Make a Qualified Charitable Distribution
If you have reached age 70½, you can make a Qualified Charitable Distribution (QCD) of up to $100,000 from your Traditional IRA to a qualified charity. This reduces federal taxable income, like a tax deduction, even if you use the standard deduction. You must move the money directly to the charity from the IRA. If you are already taking Required Minimum Distributions (RMDs), which you do not need to take this year due to the Cares Act, you can withdraw from your Traditional IRA anyway, and offset the increase in your taxable income by making a QCD. A QCD has the additional benefit of reducing taxable income in future years by reducing future RMDs.
Contribute Appreciated Securities
A taxpayer can contribute an appreciated stock or other security that has been held for at least one year to a qualified charity and take the fair market value as an itemized deduction up to 30% of the Adjusted Gross Income. When this is done, no capital gains taxes apply to the donor. This may be particularly beneficial to someone who has a very large position in one stock and is reluctant to pare back that position out of fear of capital gains taxes. Note: Some securities, such as restricted or privately traded securities, may have additional requirements and limitations.
Consider a Donor Advised Fund…
A Donor Advised Fund (DAF) is like a personal charitable savings account that is controlled by a nonprofit, referred to as a sponsoring organization, that invests the assets and manages the account. Two such sponsoring organizations are Fidelity Charitable and Schwab Charitable. A DAF allows donors to make an irrevocable charitable contribution, receive an immediate tax deduction and then recommend grants from the fund over time. Donors can contribute cash, securities, or other assets to the fund as frequently as they like, and then recommend grants to their favorite charities whenever it makes sense for them. DAFs offer a good vehicle for bunching contributions in a single year, as described above, because you do not have to specify the charity at the time of the contribution.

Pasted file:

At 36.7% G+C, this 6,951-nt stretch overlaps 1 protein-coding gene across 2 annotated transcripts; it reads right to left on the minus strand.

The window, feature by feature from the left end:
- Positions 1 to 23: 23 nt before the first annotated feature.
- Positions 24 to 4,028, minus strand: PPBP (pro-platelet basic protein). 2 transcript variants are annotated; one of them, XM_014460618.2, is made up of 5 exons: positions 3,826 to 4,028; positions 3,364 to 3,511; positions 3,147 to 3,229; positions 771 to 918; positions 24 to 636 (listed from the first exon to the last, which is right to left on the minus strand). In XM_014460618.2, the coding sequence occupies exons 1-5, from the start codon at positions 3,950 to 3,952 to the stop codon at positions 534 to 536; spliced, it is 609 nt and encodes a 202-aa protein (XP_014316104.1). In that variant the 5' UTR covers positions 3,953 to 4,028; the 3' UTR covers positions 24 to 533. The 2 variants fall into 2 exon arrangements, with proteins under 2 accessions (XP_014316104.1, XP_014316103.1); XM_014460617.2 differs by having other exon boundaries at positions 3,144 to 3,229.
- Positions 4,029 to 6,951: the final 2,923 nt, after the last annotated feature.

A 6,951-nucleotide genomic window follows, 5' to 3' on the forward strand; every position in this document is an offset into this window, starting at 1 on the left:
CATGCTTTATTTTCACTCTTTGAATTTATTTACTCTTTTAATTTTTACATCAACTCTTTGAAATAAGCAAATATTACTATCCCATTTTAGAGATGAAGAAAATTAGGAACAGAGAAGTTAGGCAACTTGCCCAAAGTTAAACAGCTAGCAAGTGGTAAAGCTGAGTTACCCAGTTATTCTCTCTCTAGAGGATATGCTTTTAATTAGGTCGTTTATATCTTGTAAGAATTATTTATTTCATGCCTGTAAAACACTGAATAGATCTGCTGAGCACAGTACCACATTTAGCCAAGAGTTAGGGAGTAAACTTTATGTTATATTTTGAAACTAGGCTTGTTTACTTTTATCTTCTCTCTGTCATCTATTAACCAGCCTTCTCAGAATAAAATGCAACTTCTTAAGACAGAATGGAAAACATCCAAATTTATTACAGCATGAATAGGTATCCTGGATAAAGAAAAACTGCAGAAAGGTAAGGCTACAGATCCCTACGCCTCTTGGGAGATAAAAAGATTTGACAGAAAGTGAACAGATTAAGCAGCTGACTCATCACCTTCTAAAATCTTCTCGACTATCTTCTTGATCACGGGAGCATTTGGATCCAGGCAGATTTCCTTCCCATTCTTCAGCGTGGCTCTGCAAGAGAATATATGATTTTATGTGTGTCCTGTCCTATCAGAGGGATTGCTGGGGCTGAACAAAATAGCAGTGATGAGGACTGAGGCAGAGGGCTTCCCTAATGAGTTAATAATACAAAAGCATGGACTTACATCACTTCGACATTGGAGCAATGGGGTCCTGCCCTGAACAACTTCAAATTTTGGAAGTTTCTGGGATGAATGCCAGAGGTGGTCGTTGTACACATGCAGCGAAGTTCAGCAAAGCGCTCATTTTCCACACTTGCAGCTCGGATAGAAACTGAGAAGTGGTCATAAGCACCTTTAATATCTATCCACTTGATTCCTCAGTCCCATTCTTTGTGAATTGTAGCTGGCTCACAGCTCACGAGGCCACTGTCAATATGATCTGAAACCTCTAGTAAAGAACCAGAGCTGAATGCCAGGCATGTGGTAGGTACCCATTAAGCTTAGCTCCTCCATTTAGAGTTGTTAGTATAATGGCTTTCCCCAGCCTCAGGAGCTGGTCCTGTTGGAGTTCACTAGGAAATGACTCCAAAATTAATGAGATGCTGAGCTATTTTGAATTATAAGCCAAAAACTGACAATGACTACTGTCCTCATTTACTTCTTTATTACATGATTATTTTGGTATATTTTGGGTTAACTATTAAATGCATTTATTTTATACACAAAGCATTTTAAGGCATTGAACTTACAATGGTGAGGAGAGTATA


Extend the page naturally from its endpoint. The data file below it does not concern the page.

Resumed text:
…or a Private Foundation
Highly philanthropic people who want to make substantial charitable contributions and leave a legacy to be carried on by future generations may want to consider setting up a private foundation. A private foundation is managed by its own board of directors, receives most of its financial support from and is normally controlled by its founders, and must make charitable distributions throughout the taxable year. A private foundation is a tax-exempt organization, but must pay a nominal excise tax on net investment income. Although it typically makes grants to public charities, it can also run programs, provide services, and conduct direct charitable activities, as well as provide aid to individuals and families for disaster relief and hardship assistance. Setting up a private foundation will likely require the assistance of a CPA or attorney.
If you would like assistance with your end-of-year planning or charitable giving, give West Branch Capital a call today at (413) 256-1225 x6, or send us a message any time.
1 thought on “Charitable Giving in 2020 and Beyond”
Thanks for sharing the informative content about charitable giving in 2020. Its help to encourage donors to send more funds without issues related on their taxes and support those needs and helpless people to get basic things for living.